Aaron Rodgers will awaken from his four-day, self-imposed silent, darkened retreat, and alert the football world of his choice for the 2023 season. He is an All-Pro, but an action like that can set off a red flag.
Chances are, Rodgers won’t be back with the Packers. Longtime Packers’ writer Bob McGinn recently stated that the Packers are “disgusted” and “done with the 39-year-old Rodgers.
Is that good news or bad news for the Jets? If you’re a diehard Jets’ fan, the thought of Rodgers can finally alleviate the pain of a 54-year championship drought.
It’s been no secret that the Jets have been enamored with the thought of having Rodgers be their quarterback for the 2023 season from owner Woody Johnson to play-by-play announcer Bob Wischusen.
Recent coaching hires Nathaniel Hackett and Todd Downing are further proof of their infaction, as both coaches have close ties with Rodgers.
Rodgers would be the final piece for a Jets’ team that has all of its other pieces already in place. They have recent rookie running backs Breece Hall and Zonovan Knight, a top-10 defense in ranking and perception, a cohesive and mature offensive and defensive lines, and one of the most reliable field goal kickers.
Joe Klecko and Darrell Revis were elected to the Hall of Fame, and current defensive tackle Quinnen Williams and Sauce Gardner are on similar paths and should follow their predecessors in around 15 years.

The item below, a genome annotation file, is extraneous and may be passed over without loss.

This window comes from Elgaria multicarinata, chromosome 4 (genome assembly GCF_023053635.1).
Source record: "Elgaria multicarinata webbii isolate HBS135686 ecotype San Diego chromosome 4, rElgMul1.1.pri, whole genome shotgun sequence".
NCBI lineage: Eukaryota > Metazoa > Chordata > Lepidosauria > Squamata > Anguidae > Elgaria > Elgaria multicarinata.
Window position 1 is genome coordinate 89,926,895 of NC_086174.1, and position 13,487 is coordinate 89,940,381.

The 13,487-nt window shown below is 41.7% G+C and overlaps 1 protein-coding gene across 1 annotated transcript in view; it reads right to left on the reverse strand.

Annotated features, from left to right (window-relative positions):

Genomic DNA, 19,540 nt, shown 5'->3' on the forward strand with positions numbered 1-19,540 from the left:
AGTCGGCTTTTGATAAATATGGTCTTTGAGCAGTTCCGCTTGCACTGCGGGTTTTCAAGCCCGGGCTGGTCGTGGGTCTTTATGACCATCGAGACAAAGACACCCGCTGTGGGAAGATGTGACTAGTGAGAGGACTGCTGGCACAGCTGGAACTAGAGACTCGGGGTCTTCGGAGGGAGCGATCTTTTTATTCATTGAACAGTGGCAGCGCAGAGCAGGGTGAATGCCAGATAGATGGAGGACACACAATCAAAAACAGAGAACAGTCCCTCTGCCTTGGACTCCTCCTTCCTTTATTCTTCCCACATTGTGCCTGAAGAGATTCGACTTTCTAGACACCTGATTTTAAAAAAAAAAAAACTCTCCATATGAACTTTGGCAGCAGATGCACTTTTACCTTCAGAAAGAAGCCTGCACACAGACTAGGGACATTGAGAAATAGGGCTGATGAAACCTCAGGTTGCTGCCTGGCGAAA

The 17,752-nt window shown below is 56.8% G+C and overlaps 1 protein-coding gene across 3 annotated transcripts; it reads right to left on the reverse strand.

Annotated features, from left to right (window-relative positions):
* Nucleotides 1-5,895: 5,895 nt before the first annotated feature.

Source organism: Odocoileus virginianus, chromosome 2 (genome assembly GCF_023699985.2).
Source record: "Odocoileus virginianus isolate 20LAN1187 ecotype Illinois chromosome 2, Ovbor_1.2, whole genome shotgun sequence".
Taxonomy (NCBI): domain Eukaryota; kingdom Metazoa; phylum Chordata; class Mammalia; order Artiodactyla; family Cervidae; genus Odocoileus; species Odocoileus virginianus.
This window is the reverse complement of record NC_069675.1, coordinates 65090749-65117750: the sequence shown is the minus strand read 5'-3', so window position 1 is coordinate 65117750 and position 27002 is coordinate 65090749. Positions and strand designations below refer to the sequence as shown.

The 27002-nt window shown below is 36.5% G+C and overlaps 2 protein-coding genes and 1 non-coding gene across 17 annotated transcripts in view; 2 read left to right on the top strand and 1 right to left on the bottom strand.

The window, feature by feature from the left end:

General manager Joe Douglas has assembled and pieced together a team that should be in the playoff lane this fall.
The missing piece, unfortunately, is a quarterback. It certainly has been a focal point since Joe Namath took them to the Promised Land in January of 1969.
As for Zach Wilson? Head coach Robert Saleh has insisted that Wilson is still their guy under center, but it has become more obvious in the forefront. Right now, Wilson is the safety value.
The Jets are actively looking for that missing piece evidence by recently speaking with former Raiders quarterback Derek Carr, who will be shopping his wares around the league.
At 31, Carr could be a long-term solution, aside from Rodgers who could have a three-year window at best. Yet, Carr will demand a price tag in the $28- to $31-million range.
Rodgers’ price will come in the form of high –preferably No. 1 pick(s) –draft picks, an option that Douglas usually deters. Douglas has been effective with the process in reverse.
Carr and Rodgers also could have trouble dealing with the New York media market. Carr had a breakdown with the Las Vegas media, which likely has less members than a solid line of slot machines in a Las Vegas casino.
And Rodgers has played the self-pity card as well as exhibiting plenty of narcissistic episodes in the land of cheese for the better part of the last 15 years. He certainly is a pure talent, but is he worth all of the baggage?
Both of them have the ability to win the big prize, but is either of them worth the sacrifice? There’s also the oft-injured Jimmy Garropolo, who also is on the free-agent market.
Rodgers? Carr? Wilson? With Rodgers, the Jets have to win the Super Bowl. With either Carr or Wilson, they need to be in the hunt.
In a few weeks, we’ll all find out where the Jets are headed.